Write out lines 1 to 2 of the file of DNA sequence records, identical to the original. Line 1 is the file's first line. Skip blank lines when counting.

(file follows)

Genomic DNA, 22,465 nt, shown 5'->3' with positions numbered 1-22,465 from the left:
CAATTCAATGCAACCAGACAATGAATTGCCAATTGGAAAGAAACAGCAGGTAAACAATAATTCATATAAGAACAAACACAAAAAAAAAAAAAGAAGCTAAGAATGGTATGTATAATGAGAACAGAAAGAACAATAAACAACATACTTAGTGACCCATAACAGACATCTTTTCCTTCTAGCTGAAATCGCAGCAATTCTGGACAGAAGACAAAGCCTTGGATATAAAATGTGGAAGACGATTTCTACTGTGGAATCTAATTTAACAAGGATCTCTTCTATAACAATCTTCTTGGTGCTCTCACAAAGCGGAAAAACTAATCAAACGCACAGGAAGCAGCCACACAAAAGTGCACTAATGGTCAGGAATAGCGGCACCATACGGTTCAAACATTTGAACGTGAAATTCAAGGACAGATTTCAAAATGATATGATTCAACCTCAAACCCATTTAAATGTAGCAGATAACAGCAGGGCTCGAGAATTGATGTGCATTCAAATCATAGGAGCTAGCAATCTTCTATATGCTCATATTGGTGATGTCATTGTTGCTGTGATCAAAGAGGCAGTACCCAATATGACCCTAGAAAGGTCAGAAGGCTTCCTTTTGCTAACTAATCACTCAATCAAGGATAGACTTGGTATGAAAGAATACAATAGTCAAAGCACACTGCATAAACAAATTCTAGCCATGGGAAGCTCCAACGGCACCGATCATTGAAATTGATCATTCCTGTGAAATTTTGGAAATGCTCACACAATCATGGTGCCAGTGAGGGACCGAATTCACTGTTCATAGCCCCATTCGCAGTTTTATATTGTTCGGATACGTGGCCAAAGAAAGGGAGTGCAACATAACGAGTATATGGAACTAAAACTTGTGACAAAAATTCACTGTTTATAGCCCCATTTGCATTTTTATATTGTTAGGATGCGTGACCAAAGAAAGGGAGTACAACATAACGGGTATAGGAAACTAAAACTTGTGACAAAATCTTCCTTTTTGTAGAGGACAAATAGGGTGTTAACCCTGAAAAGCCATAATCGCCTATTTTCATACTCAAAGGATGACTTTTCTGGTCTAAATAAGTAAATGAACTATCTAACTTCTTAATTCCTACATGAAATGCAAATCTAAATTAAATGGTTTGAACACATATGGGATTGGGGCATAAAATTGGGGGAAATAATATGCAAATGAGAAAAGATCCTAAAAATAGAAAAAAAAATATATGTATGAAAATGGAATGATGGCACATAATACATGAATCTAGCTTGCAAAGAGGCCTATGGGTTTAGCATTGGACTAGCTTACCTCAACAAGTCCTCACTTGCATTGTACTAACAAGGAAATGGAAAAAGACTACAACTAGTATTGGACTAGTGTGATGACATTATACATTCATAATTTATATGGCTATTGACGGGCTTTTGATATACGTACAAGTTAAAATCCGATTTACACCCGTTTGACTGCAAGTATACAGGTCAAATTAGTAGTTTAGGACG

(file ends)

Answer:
Genomic DNA, 22,465 nt, shown 5'->3' with positions numbered 1-22,465 from the left:
CAATTCAATGCAACCAGACAATGAATTGCCAATTGGAAAGAAACAGCAGGTAAACAATAATTCATATAAGAACAAACACAAAAAAAAAAAAAGAAGCTAAGAATGGTATGTATAATGAGAACAGAAAGAACAATAAACAACATACTTAGTGACCCATAACAGACATCTTTTCCTTCTAGCTGAAATCGCAGCAATTCTGGACAGAAGACAAAGCCTTGGATATAAAATGTGGAAGACGATTTCTACTGTGGAATCTAATTTAACAAGGATCTCTTCTATAACAATCTTCTTGGTGCTCTCACAAAGCGGAAAAACTAATCAAACGCACAGGAAGCAGCCACACAAAAGTGCACTAATGGTCAGGAATAGCGGCACCATACGGTTCAAACATTTGAACGTGAAATTCAAGGACAGATTTCAAAATGATATGATTCAACCTCAAACCCATTTAAATGTAGCAGATAACAGCAGGGCTCGAGAATTGATGTGCATTCAAATCATAGGAGCTAGCAATCTTCTATATGCTCATATTGGTGATGTCATTGTTGCTGTGATCAAAGAGGCAGTACCCAATATGACCCTAGAAAGGTCAGAAGGCTTCCTTTTGCTAACTAATCACTCAATCAAGGATAGACTTGGTATGAAAGAATACAATAGTCAAAGCACACTGCATAAACAAATTCTAGCCATGGGAAGCTCCAACGGCACCGATCATTGAAATTGATCATTCCTGTGAAATTTTGGAAATGCTCACACAATCATGGTGCCAGTGAGGGACCGAATTCACTGTTCATAGCCCCATTCGCAGTTTTATATTGTTCGGATACGTGGCCAAAGAAAGGGAGTGCAACATAACGAGTATATGGAACTAAAACTTGTGACAAAAATTCACTGTTTATAGCCCCATTTGCATTTTTATATTGTTAGGATGCGTGACCAAAGAAAGGGAGTACAACATAACGGGTATAGGAAACTAAAACTTGTGACAAAATCTTCCTTTTTGTAGAGGACAAATAGGGTGTTAACCCTGAAAAGCCATAATCGCCTATTTTCATACTCAAAGGATGACTTTTCTGGTCTAAATAAGTAAATGAACTATCTAACTTCTTAATTCCTACATGAAATGCAAATCTAAATTAAATGGTTTGAACACATATGGGATTGGGGCATAAAATTGGGGGAAATAATATGCAAATGAGAAAAGATCCTAAAAATAGAAAAAAAAATATATGTATGAAAATGGAATGATGGCACATAATACATGAATCTAGCTTGCAAAGAGGCCTATGGGTTTAGCATTGGACTAGCTTACCTCAACAAGTCCTCACTTGCATTGTACTAACAAGGAAATGGAAAAAGACTACAACTAGTATTGGACTAGTGTGATGACATTATACATTCATAATTTATATGGCTATTGACGGGCTTTTGATATACGTACAAGTTAAAATCCGATTTACACCCGTTTGACTGCAAGTATACAGGTCAAATTAGTAGTTTAGGACG